poor headed for better lives in 2030 through improvements in health

In their annual letter, released on Thursday, the couple laid out their upbeat vision for a technology driven wave of change that will lift hundreds of millions out of poverty by 2030.

The major breakthroughs would be most noticeable in health, but also in agriculture, digital banking and online education, where the Gates Foundation plan to pour in resources.

“Our big bet is that in the next 15 years, the lives of the poor are going to improve more than at any time in the history of the world,” said Melinda Gates.

Child deaths are predicted to be cut by half, polio would be wiped out while the fight against malaria, a major killer in Africa, would make strides with vaccines and a single dose cure.

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Africa can achieve food security by 2030 with access to innovation in agriculture to help farmers, the Gates said in their letter, a vision statement that has been released annually since 2009.

“Seven out of 10 adults in Africa are farmers. When they get new seeds that are drought resistant and as the climate changes, they can still get more yield off their farms,” said Melinda.

“It means they can feed their families and put the crops on the market.”

Mobile banking has been popularised in Kenya, but the Gates Foundation has been working to bring the financial tool to the poor in Tanzania, India, Bangladesh, the Philippines and Uganda.

She saw potential for poverty reduction through online education and the development of software, especially for cell phones to help teachers and students.

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Gates predictions confounding the scepticsThe Gates’ “big bet” that the world would be a better place in 2030 comes at a time of gloom in international circles, with humanitarian agencies struggling to help a record number of people displaced by conflicts.

The letter acknowledged that there were sceptics and that “we shouldn’t lose sight of the fact that a handful of the worst off countries will continue to struggle”.

But Melinda said her numerous fact finding missions on the ground in Africa and Asia along with a clear faith in “the new tools of science” were feeding her optimism.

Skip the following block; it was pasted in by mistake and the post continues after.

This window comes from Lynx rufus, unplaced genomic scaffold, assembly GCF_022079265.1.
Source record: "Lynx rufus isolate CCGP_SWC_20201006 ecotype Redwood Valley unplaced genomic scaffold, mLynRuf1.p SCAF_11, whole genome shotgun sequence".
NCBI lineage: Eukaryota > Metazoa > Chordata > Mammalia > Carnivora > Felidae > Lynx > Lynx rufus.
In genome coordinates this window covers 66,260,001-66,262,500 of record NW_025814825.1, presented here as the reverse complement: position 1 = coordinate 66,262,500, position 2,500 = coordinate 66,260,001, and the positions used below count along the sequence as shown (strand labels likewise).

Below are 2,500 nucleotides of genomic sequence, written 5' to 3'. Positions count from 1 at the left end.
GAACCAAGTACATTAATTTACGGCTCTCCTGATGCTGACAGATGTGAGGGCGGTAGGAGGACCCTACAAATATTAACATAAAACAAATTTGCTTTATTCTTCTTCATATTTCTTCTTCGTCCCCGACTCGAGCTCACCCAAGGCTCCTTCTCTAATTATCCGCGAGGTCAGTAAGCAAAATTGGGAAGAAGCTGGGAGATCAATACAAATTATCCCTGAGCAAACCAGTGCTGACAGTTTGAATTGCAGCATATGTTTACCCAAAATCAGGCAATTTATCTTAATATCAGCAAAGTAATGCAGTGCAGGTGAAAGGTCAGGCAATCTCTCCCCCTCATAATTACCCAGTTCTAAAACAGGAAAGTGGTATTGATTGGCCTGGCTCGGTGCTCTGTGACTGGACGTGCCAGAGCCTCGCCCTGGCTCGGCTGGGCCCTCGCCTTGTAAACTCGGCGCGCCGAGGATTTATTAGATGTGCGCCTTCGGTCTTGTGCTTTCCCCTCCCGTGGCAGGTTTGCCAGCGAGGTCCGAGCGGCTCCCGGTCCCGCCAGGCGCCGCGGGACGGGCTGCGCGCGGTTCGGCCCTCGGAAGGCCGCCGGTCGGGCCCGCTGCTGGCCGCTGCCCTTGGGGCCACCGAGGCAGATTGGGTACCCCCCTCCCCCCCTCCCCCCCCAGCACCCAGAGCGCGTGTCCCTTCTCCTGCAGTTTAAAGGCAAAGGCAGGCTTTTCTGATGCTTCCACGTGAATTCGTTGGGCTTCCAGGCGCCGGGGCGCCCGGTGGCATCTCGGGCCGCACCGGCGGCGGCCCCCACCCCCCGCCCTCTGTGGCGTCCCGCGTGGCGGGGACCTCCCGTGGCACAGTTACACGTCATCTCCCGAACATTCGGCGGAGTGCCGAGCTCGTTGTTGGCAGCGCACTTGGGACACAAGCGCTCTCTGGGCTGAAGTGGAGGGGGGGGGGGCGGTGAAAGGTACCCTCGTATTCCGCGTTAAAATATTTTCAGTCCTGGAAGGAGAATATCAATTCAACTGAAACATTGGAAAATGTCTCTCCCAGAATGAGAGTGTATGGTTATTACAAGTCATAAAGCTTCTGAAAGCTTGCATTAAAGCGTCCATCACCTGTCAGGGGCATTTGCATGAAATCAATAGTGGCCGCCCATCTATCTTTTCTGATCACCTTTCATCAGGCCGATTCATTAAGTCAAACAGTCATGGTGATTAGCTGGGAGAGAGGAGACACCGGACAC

“Bill and I see progress because we see the global statistics,” she said. “We see child mortality going down. And then you go out and travel.”

She singled out Tanzania, which she has visited several Wholesale NHL Jerseys China times, and said it was a “completely different” country from her first trip a decade ago, with improvements in infrastructure and other key sectors.

In its campaign to bring vaccines to developing cheap seahawks jerseys countries, the foundation has succeeded in cutting down the lag time Authentic Arizona Cardinals Jerseys 2017 Lastest And Cheap for the life saving medicines to reach the poor from 20 25 years to one three years.

Active in more than 100 countries, the foundation has more than $42 billion in endowments to fund projects and innovations, but the Gates said their work also focused on shaping policy with governments.

Non governmental organisations can “show points of lights” when it comes to fighting poverty, but “it takes governments to scale those up”.

More on this story:1 per cent of the world will own half its wealth by 2016: OxfamFact check: Does the gap between rich and poor affect a country’s growth?Baby boomers get richer at expense of youngBill Gates predicts almost no poor countries left by 2035

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